And the proportion of tariffs to be designated as sensitive products and those to be excluded from liberalisation based on options provided during an earlier meeting held in Senegal. The options are 5% sensitive and 5% exclusion; or 7% sensitive and 3% exclusion; or 9% sensitive and 1% exclusion; whether to apply anti-concentration to ensure that countries do not exclude an entire sector from liberalization; how to treat countries that are in a Customs union composed of Least Developed Countries (LDCs) and Non-LDCs and how to apply flexibilities,” she narrated.

The AfCFTA envisages liberalizing trade of goods and services for African Countries and extends its coverage to investment, competition policy and intellectual property rights. AfCFTA, once fully operational, will be the largest trading bloc in the world, bringing together fifty-five (55) African countries with a combined population of more than one billion people and a combined gross domestic product of more than USD 3.4 trillion.

Intra- Africa trade remains a key economic lever that African countries need to take advantage of. Zambia which has eight neighboring countries should put more efforts in completing roads, bridges and transport infrastructure to connect and link up these nearby markets. The country’s diplomatic efforts should also follow a similar trend and facilitate the striking of more trade deals with these neighboring and Great Lakes region countries which are in close proximity and do not need multi-billion dollar capital base for local entrepreneurs to engage in trade.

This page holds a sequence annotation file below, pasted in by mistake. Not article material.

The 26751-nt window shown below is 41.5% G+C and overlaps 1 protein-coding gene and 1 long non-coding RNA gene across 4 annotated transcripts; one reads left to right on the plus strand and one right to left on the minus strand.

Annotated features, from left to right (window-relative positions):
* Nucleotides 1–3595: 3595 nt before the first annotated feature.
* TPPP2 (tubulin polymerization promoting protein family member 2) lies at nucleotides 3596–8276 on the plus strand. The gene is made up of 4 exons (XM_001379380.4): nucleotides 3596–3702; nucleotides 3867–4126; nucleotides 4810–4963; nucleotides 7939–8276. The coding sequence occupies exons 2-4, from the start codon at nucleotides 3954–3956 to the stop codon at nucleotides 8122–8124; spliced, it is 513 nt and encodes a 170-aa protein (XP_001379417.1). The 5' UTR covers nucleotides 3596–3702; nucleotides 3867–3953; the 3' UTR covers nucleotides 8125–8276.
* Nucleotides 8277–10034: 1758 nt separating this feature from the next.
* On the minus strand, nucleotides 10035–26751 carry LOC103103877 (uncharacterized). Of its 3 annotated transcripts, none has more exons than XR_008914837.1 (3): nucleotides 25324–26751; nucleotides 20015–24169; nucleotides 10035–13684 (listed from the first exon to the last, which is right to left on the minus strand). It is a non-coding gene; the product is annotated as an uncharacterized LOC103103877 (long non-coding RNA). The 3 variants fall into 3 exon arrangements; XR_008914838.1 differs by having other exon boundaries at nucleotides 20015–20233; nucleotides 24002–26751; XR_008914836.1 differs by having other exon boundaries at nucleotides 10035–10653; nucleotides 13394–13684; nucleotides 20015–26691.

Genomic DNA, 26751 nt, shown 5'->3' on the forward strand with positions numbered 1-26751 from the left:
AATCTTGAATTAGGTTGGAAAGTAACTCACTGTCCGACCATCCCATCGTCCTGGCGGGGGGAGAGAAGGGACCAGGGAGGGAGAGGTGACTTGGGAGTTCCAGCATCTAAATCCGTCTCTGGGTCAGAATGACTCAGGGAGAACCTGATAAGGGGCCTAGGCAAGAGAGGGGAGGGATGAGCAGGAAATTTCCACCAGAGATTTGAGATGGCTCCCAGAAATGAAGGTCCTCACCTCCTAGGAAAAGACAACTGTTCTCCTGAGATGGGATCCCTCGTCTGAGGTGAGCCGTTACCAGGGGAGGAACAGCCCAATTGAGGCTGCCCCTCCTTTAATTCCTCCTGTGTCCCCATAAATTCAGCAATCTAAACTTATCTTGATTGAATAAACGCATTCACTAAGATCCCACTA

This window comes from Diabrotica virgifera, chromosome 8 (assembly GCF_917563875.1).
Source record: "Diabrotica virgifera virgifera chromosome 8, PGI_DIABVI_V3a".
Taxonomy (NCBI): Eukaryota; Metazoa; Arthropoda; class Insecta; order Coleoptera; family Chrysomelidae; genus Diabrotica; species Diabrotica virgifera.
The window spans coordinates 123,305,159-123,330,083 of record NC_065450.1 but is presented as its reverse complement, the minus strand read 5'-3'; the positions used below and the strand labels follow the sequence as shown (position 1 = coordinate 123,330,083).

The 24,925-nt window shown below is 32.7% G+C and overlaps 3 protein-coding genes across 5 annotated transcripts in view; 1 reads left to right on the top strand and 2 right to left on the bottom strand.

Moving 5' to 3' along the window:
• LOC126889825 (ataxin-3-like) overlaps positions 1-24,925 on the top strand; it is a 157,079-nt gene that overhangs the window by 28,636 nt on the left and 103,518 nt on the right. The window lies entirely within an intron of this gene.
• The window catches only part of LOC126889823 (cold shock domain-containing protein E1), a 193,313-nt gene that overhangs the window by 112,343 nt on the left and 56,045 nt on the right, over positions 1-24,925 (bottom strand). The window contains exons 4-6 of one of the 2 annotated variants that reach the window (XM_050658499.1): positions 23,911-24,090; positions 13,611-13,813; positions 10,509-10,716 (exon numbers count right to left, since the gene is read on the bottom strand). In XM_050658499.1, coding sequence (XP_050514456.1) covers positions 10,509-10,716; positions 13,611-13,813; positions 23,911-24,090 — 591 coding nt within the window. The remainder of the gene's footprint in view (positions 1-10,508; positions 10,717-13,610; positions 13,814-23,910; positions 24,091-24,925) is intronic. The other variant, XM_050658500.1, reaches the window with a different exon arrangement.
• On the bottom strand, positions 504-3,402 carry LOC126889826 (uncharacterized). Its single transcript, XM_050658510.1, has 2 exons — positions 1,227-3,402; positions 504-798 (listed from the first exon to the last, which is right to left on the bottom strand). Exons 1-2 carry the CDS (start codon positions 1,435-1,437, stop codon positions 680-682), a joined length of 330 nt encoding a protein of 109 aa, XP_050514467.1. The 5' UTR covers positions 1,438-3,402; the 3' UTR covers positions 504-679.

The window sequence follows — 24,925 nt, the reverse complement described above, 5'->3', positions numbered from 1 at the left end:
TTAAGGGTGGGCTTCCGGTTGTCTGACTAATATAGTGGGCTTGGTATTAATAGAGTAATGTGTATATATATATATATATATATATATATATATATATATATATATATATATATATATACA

Tunisia: “Ambition Africa 2018”, an opportunity for local entrepreneurs

“Ambition Africa 2018″, an event to be organized on October 22 and 23, 2018 by Business France and placed under the auspices of the Ministry of the Economy and Finance and the Ministry of Europe and Foreign Affairs, ” offers an exceptional opportunity for African and French companies to share their expertise, to find prospects or to build partnerships, around conferences, workshops and B2B meetings.

Based on the speech of French President Emmanuel Macron, in Ouagadougou, this event, whose objective is to strengthen the economic and commercial links between Africa and France, will bring together ministers, ambassadors and companies from all over the African continent.